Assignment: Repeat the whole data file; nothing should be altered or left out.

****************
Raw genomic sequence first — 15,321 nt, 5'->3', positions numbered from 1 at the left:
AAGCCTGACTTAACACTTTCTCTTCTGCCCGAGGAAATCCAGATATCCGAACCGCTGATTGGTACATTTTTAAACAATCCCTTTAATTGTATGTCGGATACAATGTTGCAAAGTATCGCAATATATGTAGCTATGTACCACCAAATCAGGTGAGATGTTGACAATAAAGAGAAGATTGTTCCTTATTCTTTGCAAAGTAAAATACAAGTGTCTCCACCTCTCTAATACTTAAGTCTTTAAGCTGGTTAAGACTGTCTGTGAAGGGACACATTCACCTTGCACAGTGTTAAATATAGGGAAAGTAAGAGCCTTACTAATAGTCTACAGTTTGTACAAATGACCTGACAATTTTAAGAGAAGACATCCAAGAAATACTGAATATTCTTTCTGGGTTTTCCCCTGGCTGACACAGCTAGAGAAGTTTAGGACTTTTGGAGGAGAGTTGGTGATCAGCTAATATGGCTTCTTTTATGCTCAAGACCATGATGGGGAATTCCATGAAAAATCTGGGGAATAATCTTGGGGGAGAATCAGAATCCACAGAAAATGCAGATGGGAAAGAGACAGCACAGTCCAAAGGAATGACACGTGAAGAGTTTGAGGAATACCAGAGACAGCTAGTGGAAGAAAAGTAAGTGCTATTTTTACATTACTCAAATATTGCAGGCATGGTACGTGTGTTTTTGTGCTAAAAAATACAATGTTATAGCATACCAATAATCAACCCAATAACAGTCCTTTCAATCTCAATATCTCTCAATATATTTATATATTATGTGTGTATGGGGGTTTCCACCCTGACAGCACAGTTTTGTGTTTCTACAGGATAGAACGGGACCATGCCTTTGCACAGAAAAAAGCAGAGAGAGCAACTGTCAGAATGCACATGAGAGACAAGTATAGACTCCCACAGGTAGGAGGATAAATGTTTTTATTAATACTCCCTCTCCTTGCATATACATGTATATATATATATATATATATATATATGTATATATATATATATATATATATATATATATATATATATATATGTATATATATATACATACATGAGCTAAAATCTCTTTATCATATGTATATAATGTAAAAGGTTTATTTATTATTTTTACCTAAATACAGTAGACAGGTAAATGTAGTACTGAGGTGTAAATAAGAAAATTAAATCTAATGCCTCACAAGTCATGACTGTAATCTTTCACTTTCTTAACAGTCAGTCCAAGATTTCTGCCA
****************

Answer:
Raw genomic sequence first — 15,321 nt, 5'->3', positions numbered from 1 at the left:
AAGCCTGACTTAACACTTTCTCTTCTGCCCGAGGAAATCCAGATATCCGAACCGCTGATTGGTACATTTTTAAACAATCCCTTTAATTGTATGTCGGATACAATGTTGCAAAGTATCGCAATATATGTAGCTATGTACCACCAAATCAGGTGAGATGTTGACAATAAAGAGAAGATTGTTCCTTATTCTTTGCAAAGTAAAATACAAGTGTCTCCACCTCTCTAATACTTAAGTCTTTAAGCTGGTTAAGACTGTCTGTGAAGGGACACATTCACCTTGCACAGTGTTAAATATAGGGAAAGTAAGAGCCTTACTAATAGTCTACAGTTTGTACAAATGACCTGACAATTTTAAGAGAAGACATCCAAGAAATACTGAATATTCTTTCTGGGTTTTCCCCTGGCTGACACAGCTAGAGAAGTTTAGGACTTTTGGAGGAGAGTTGGTGATCAGCTAATATGGCTTCTTTTATGCTCAAGACCATGATGGGGAATTCCATGAAAAATCTGGGGAATAATCTTGGGGGAGAATCAGAATCCACAGAAAATGCAGATGGGAAAGAGACAGCACAGTCCAAAGGAATGACACGTGAAGAGTTTGAGGAATACCAGAGACAGCTAGTGGAAGAAAAGTAAGTGCTATTTTTACATTACTCAAATATTGCAGGCATGGTACGTGTGTTTTTGTGCTAAAAAATACAATGTTATAGCATACCAATAATCAACCCAATAACAGTCCTTTCAATCTCAATATCTCTCAATATATTTATATATTATGTGTGTATGGGGGTTTCCACCCTGACAGCACAGTTTTGTGTTTCTACAGGATAGAACGGGACCATGCCTTTGCACAGAAAAAAGCAGAGAGAGCAACTGTCAGAATGCACATGAGAGACAAGTATAGACTCCCACAGGTAGGAGGATAAATGTTTTTATTAATACTCCCTCTCCTTGCATATACATGTATATATATATATATATATATATATATGTATATATATATATATATATATATATATATATATATATATATATGTATATATATATACATACATGAGCTAAAATCTCTTTATCATATGTATATAATGTAAAAGGTTTATTTATTATTTTTACCTAAATACAGTAGACAGGTAAATGTAGTACTGAGGTGTAAATAAGAAAATTAAATCTAATGCCTCACAAGTCATGACTGTAATCTTTCACTTTCTTAACAGTCAGTCCAAGATTTCTGCCA